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Analysis of ACCME Annual Report

July 31, 2013

ACCME Annual Report Data

Today, we’re going to be talking about ACCME Annual Report Data that was just released for 2012. Each year, the ACCME compiles data on CME and releases it, and most recently they produced this 2012 data. We'd like to highlight three areas that may be of interest to you.

The Healthcare Team Concept

AAFP has pushed the patient-centered medical home concept and the CME involvement numbers seem to support this concept of a team providing healthcare. If you look at numbers over the past five years, that 5 year trend data shows that the number of physician participants increased about 8.8% to a little more than 14 million, however over the past five years the number of non-physician participants has increased almost 25% to a total (a new high) of about a little over 10 million non-physician participants.

Decline in Number of Accredited Providers

Last year, the number of nationally accredited providers by ACCME decreased by by about 1%. That jives with past numbers for nationally accredited providers. However, the number of state accredited providers for CME decreased more than 5%, so we’re seeing some stronger declines there.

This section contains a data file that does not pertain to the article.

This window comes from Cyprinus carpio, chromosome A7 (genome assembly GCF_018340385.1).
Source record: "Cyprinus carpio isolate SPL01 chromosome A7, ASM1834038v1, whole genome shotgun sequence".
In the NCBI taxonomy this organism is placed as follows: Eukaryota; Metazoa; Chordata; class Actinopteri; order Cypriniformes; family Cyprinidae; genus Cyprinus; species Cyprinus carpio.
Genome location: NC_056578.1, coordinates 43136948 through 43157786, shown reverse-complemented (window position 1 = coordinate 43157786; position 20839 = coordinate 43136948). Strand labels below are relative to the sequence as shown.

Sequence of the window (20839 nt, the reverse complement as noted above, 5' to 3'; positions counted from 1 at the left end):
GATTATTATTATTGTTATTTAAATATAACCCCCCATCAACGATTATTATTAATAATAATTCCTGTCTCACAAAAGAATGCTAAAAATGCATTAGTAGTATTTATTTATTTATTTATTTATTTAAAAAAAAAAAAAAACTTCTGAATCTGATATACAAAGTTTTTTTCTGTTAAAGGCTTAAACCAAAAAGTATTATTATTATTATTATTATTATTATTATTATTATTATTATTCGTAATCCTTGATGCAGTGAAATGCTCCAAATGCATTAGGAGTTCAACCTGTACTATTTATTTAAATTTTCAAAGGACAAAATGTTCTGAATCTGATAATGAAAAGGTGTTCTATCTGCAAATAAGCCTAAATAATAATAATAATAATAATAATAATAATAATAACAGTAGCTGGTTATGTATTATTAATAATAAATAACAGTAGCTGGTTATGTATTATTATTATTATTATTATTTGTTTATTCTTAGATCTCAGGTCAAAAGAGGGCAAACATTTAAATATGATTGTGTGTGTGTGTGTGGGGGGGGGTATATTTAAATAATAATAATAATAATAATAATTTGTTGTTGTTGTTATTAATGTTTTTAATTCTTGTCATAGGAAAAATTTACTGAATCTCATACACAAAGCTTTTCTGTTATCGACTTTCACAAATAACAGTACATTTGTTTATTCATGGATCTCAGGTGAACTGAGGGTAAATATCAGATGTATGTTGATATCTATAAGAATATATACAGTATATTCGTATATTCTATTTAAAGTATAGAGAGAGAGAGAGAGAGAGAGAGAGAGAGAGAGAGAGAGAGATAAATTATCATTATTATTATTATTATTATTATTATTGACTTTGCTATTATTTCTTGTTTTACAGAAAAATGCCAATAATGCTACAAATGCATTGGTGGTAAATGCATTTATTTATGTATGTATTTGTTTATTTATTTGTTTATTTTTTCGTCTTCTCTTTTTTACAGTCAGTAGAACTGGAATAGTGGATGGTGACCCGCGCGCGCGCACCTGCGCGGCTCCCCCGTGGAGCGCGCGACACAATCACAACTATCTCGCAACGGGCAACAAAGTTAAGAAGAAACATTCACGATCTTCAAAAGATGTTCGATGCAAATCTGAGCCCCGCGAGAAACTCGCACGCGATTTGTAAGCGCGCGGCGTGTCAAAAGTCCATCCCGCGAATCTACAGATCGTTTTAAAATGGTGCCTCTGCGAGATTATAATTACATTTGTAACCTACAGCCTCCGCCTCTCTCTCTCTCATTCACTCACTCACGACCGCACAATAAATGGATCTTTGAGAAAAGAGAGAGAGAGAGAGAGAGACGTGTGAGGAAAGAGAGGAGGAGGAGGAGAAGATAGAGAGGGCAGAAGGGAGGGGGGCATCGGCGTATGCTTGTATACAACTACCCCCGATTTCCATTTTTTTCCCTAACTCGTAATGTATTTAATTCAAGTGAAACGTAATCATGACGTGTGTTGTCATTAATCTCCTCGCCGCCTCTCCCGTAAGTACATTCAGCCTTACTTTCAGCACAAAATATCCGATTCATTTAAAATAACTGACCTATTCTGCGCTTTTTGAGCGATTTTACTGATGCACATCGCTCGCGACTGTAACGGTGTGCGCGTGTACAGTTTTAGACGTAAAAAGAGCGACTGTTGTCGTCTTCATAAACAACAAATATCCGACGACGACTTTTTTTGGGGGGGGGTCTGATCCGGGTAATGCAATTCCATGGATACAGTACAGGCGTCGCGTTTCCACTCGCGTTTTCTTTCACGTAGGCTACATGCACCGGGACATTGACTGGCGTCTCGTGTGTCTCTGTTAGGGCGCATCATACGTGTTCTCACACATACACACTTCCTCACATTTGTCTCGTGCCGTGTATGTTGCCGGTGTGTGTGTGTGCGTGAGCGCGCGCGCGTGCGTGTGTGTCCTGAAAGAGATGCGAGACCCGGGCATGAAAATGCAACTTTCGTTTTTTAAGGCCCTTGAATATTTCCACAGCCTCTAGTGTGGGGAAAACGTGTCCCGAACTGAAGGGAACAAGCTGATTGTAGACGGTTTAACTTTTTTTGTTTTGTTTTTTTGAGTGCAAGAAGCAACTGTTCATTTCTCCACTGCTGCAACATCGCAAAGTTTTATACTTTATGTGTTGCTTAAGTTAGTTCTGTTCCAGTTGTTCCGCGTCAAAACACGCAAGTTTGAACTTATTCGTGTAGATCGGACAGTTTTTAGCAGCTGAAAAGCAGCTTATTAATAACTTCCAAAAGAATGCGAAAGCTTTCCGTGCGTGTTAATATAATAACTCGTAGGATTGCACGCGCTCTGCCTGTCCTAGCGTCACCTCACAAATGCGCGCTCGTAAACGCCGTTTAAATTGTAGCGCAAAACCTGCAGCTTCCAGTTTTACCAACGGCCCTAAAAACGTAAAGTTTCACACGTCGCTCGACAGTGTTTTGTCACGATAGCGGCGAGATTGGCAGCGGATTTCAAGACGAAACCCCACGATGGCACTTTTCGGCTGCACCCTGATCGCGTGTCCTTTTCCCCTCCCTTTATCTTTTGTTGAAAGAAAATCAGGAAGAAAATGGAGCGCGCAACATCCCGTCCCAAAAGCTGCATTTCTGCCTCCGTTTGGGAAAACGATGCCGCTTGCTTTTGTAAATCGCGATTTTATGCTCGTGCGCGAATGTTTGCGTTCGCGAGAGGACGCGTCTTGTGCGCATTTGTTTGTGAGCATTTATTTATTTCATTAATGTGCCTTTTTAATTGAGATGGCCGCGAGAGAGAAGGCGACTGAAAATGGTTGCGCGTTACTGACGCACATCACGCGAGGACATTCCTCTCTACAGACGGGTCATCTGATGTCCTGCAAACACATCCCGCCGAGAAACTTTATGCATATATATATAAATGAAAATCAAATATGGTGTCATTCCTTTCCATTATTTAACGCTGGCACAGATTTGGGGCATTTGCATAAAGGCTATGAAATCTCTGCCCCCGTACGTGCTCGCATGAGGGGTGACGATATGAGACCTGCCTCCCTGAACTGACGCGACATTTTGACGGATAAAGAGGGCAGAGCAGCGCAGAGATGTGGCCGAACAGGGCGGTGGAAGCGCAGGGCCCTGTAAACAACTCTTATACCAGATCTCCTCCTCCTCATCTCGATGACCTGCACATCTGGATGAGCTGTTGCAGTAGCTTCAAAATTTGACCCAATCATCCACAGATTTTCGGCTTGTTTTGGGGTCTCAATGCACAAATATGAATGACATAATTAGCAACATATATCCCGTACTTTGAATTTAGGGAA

Decline in Commercial Support

The total commercial support dropped by about 10% in 2012, to about 662 million. Now some complain that this shows lack of support for CME, but when you really look at the data, there’s actually growing support for CME. Any declines in commercial support were more than offset by a 15% increase in what’s called, “Other Income,” those things like budget allocations and registration fees, as well as a 7% increase in advertising and exhibits income. And we think that there are actually three good reasons to expect that commercial support and all other forms of income for CME will continue to grow in years ahead. CME managers at all organizations, including funders, CME developers, and accredited providers really are demonstrating and communicating more value associated with CME activities than ever before. We now have the data sets to make an actual stronger case for growth of CME and its use in improving healthcare. Secondly, the Sunshine Act did carve out some important exemptions for accredited CME programs and we’re just starting to see those impacts. And last, healthcare really continues to get more complex and with more promising agents and therapeutic developments in the pipeline, the need for CME and evidence based medicine should only continue to grow. As always, if you have questions about the ACCME Annual Report Data or any other topics in the CME enterprise, feel free to contact us at any time